EU translation policy ‘here to stay’


The multilingual nature of the EU institutions is “too politically sensitive” an issue to be dramatically reformed and is thus “here to stay”, according to the Commission’s translation chief, Juhani Lönnroth.

The Union will “just have to cope” with increased linguistic pressures brought on by future enlargements because “no decision-maker would dare to touch the main principles” of the policy, said DG Translation Director-General Lönnroth, speaking at a debate hosted by the Centre for European Policy Studies on 22 February.

Rising costs mean EU language policy is becoming increasingly controversial. The present 23 official languages constitute 506 translation and interpreting combinations, said Lönnroth, a figure which would increase significantly if Croatia, Serbia and Turkey join the bloc. 

Conceding that he is not a “language fanatic”, the director-general claimed he thinks “about how to reduce [the workload] every day,” stating that it was “not in the taxpayer’s interest” to provide every language combination. “It would be easier if everybody accepted that English and French were the main EU languages,” he said. 

But Lönnroth cannot see how the Commission’s language policy can change significantly as, politically, it is a “sensitive subject”. Language policy is not a “supply and demand issue” because EU citizens have the right to address the bloc’s institutions in their own language no matter the number of speakers, he said. 

Instead, less voluminous production may be one way to reduce the workload, said Lönnroth, calling for future EU language policy to focus on “less but better” translation. Indeed, this trend is already evident, he noted, highlighting that the average length of a Commission document is now 15 pages, while prior to enlargement it was 37.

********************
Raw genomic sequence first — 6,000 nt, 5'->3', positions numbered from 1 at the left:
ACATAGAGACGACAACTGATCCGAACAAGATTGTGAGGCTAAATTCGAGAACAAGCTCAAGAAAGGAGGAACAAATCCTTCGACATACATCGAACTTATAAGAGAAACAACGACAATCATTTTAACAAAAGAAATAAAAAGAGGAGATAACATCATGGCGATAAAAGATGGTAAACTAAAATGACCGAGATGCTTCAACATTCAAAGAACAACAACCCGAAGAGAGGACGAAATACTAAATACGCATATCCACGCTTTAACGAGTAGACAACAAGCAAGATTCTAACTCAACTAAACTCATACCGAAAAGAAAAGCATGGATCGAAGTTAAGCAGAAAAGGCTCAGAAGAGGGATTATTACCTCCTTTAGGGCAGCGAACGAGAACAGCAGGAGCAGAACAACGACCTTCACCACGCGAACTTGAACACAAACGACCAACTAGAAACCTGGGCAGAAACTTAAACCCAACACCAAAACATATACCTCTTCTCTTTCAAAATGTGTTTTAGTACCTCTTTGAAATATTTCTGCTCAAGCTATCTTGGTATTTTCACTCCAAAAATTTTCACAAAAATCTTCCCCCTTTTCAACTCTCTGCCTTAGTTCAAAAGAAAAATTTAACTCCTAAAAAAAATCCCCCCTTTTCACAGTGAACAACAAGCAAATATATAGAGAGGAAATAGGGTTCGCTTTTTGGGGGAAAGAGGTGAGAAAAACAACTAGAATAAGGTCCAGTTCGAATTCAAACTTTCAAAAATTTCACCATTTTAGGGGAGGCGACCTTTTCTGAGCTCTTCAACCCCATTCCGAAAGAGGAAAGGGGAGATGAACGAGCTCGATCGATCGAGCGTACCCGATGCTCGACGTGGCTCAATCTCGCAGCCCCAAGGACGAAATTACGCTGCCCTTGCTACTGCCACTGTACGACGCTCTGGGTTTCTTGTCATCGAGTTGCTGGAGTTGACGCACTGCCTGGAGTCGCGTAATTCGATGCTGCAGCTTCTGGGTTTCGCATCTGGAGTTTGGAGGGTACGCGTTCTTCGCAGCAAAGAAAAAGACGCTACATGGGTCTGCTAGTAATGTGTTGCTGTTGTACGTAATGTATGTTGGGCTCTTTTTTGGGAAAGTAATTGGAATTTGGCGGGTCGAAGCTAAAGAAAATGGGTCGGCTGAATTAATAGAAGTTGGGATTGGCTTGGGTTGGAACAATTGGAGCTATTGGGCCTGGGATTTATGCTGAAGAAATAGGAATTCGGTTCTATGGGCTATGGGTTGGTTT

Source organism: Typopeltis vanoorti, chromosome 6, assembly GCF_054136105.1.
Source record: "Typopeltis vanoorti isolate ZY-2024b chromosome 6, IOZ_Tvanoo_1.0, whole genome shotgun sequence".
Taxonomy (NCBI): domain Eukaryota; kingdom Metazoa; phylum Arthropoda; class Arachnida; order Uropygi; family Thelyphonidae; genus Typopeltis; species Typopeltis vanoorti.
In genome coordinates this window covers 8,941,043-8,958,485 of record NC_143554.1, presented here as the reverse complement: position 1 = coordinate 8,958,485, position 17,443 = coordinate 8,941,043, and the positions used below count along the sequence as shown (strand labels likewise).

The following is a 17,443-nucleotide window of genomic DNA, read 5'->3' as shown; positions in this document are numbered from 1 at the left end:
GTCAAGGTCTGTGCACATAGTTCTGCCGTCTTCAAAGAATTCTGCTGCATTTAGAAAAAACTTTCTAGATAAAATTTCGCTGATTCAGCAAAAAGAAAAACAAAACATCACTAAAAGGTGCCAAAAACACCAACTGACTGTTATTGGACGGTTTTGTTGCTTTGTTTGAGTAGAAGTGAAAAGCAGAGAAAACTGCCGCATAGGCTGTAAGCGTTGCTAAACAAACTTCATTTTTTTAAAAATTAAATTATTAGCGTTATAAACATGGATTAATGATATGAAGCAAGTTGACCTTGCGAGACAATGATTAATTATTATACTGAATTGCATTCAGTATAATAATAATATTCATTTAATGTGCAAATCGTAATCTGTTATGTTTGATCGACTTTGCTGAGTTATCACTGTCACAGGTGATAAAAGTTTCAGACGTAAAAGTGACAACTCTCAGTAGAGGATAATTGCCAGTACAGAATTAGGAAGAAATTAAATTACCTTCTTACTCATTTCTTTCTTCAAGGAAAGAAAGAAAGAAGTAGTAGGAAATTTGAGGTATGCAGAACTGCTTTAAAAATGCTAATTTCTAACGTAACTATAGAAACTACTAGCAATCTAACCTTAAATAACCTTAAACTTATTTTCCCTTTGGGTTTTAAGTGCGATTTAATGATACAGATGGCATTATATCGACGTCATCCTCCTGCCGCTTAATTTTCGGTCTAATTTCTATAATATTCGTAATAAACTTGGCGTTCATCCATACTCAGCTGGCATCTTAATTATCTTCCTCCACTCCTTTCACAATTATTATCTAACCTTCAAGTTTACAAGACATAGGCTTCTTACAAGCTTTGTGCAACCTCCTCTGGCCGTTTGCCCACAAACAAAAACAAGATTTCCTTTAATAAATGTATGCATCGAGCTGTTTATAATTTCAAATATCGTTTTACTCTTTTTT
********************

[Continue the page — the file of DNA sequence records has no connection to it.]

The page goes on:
While it is “a mistake to believe that English is enough,” it is “rapidly becoming the lingua franca” of the EU institutions, said Lönnroth. This is an issue of practicality, he explained, because many people work on EU draft legislation before it becomes law. If every amendment had to be translated along the way, then “costs would explode,” he added. He further predicted that the EU would see a “proliferation of languages” while experiencing a “reduction of those actually in use,” but admitted that finding the right mix would be a “difficult job”. 

72% of EU documents are originally drafted in English, 12% in French and just 3% in German. Meanwhile, 88% of the users of the Commission’s Europa website speak English. Thus providing documents in English, French, German, Spanish and Italian would cover close to 100% of their linguistic needs, said the director-general. 

Despite this, last year the EU institutions spent around €1 billion on translation and interpreting, said Lönnroth, representing around 1% of the EU budget or €2.50 per citizen. 2,500 staff would translate two million pages in 2008, he said, predicting that this figure would continue to rise by 5% annually. 

The Commission will address the sustainability of its language policy when it proposes its new multilingualism strategy in September 2008 (see EURACTIV 19/02/08). 

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